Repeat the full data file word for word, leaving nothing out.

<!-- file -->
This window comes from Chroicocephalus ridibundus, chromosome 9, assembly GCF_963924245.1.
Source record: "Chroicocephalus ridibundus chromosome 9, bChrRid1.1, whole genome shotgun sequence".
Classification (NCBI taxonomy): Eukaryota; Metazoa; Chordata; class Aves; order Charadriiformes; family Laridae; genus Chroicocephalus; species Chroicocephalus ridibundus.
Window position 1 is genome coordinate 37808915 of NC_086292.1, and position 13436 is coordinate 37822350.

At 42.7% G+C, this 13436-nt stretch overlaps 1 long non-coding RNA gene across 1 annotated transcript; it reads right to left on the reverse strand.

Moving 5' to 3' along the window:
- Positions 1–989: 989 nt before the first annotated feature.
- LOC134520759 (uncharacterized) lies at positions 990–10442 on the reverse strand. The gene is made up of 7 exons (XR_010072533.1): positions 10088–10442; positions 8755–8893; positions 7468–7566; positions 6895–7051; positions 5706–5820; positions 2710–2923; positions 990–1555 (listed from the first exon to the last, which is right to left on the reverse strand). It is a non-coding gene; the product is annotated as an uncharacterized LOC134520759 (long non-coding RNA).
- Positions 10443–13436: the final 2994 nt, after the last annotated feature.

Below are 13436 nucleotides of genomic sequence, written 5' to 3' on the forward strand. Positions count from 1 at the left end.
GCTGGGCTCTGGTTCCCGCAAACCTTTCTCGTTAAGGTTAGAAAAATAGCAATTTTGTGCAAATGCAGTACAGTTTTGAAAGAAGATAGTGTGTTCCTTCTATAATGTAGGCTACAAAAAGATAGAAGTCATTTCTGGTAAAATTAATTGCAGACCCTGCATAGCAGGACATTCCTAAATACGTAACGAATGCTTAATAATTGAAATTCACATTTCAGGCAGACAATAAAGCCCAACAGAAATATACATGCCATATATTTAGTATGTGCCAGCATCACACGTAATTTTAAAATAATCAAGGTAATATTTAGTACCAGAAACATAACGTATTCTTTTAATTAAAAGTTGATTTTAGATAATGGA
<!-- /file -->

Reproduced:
This window comes from Chroicocephalus ridibundus, chromosome 9, assembly GCF_963924245.1.
Source record: "Chroicocephalus ridibundus chromosome 9, bChrRid1.1, whole genome shotgun sequence".
Classification (NCBI taxonomy): Eukaryota; Metazoa; Chordata; class Aves; order Charadriiformes; family Laridae; genus Chroicocephalus; species Chroicocephalus ridibundus.
Window position 1 is genome coordinate 37808915 of NC_086292.1, and position 13436 is coordinate 37822350.

At 42.7% G+C, this 13436-nt stretch overlaps 1 long non-coding RNA gene across 1 annotated transcript; it reads right to left on the reverse strand.

Moving 5' to 3' along the window:
- Positions 1–989: 989 nt before the first annotated feature.
- LOC134520759 (uncharacterized) lies at positions 990–10442 on the reverse strand. The gene is made up of 7 exons (XR_010072533.1): positions 10088–10442; positions 8755–8893; positions 7468–7566; positions 6895–7051; positions 5706–5820; positions 2710–2923; positions 990–1555 (listed from the first exon to the last, which is right to left on the reverse strand). It is a non-coding gene; the product is annotated as an uncharacterized LOC134520759 (long non-coding RNA).
- Positions 10443–13436: the final 2994 nt, after the last annotated feature.

Below are 13436 nucleotides of genomic sequence, written 5' to 3' on the forward strand. Positions count from 1 at the left end.
GCTGGGCTCTGGTTCCCGCAAACCTTTCTCGTTAAGGTTAGAAAAATAGCAATTTTGTGCAAATGCAGTACAGTTTTGAAAGAAGATAGTGTGTTCCTTCTATAATGTAGGCTACAAAAAGATAGAAGTCATTTCTGGTAAAATTAATTGCAGACCCTGCATAGCAGGACATTCCTAAATACGTAACGAATGCTTAATAATTGAAATTCACATTTCAGGCAGACAATAAAGCCCAACAGAAATATACATGCCATATATTTAGTATGTGCCAGCATCACACGTAATTTTAAAATAATCAAGGTAATATTTAGTACCAGAAACATAACGTATTCTTTTAATTAAAAGTTGATTTTAGATAATGGA